Ive had a chance to look through some of your essays and poems. Ive read about your experiences, including your personal thoughts, feelings, hurts, and pains. Youve had the courage to talk about peer pressure, domestic violence, drug abuse, problems in your families, gangs, bad role models, gossip, and violent images in the media. That took a lot of courage.
And then and this is what is remarkable youve shared your thoughts on what we can do together to make things better. You told us your ideas and proposed solutions to address the problem of youth violence. Some of you made a personal commitment to avoid drugs and not engage in violence. Others have pledged to be positive role models for your younger brothers and sisters and other children. Some of you have decided to become peer counselors and conflict mediators. Others are working to start clubs and activities devoted to positive activities for youth. Many of you have pledged to stay in school, set positive goals, and avoid movies, television, and video games with excessive violence. And last, but not least, you have committed to talking with your parents and other adults (which, I know, is not always easy) about what youre feeling and how violence affects your lives.
What each of you has done took intelligence, commitment, and courage. Today, I congratulate you for all of that. And, I promise you, you have already made a real difference.
But I am going to ask you to do one more thing. When you return to your home, your school, and your community, I would like each of you to promise to talk to at least one adult whom you havent already talked to about your ideas to stop violence and work to make adults listen. I am delighted to learn that "Do the Write Thing" encourages each of you to share your writings with individuals in your cities and towns who can make change happen in your schools and in your communities. The experiences, ideas, and solutions that you share will help to give policymakers, elected officials, and program developers specific information on ways to improve programming and the delivery of services to prevent violence in and among our communities. People need to hear what you have to say. And, I promise that we at the Justice Department will do all we can to make your voices heard.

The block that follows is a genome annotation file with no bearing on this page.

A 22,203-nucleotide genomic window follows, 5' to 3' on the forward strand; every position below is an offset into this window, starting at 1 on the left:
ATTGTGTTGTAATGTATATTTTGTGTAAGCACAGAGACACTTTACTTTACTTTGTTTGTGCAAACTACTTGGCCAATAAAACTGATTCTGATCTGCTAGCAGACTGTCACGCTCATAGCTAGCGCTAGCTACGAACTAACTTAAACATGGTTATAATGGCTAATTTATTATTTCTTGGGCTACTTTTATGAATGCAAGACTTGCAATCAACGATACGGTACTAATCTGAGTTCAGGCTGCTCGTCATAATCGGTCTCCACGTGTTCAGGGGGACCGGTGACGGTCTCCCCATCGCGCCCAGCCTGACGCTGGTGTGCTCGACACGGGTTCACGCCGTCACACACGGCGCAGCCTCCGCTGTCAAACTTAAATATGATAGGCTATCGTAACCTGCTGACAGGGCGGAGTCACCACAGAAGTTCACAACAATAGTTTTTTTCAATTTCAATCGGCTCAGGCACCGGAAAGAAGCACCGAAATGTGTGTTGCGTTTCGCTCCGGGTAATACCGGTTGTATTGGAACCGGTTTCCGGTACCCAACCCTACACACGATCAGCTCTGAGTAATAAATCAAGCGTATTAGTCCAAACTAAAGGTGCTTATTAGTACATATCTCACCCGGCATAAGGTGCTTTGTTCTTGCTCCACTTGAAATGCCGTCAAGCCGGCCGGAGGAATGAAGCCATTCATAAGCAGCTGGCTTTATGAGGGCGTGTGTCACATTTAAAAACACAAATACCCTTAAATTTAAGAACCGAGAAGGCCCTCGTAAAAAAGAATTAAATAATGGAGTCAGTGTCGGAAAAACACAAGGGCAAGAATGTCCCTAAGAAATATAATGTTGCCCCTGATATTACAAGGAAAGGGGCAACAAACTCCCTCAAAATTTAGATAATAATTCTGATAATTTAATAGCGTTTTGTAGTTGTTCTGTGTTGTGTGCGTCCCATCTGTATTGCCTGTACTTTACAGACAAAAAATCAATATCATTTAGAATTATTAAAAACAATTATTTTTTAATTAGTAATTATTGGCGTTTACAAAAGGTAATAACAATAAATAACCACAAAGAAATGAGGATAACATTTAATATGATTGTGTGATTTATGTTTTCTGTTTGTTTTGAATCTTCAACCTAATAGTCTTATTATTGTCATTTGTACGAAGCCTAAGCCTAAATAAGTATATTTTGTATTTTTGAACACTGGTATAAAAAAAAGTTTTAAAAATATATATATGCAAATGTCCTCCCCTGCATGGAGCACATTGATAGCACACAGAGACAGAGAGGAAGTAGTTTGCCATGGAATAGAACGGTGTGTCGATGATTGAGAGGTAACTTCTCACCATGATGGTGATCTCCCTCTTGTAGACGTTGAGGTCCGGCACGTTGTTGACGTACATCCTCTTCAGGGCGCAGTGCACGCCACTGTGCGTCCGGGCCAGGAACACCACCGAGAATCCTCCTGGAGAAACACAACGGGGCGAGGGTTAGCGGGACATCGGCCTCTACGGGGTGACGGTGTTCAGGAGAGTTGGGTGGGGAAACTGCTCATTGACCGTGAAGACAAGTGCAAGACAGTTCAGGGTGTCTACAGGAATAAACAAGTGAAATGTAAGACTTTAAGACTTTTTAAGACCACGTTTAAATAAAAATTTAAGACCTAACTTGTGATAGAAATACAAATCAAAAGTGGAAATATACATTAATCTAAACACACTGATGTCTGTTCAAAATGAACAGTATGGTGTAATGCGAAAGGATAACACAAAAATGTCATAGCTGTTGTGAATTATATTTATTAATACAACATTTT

And now, for the adults here today I havent forgotten about you. To the adults, I ask that you make every effort to help these young people reach out to the local policymakers, elected officials, and program developers in your communities so that they too can hear what these impressive young people have written. Help make their voices heard.
Congratulations to our Do the Write Thing Challenge finalists. You have shown that the pen is truly mightier than the sword. Thank you for sharing your visions of a safer future. I am confident that together we can make a real difference in preventing and reducing violence in America. And, to the adults among us, today let us recommit ourselves to doing all we can in our homes, in our schools, and in our communities to help our young people do the right thing.
Thank you, and congratulations to you all for stepping up to the challenge.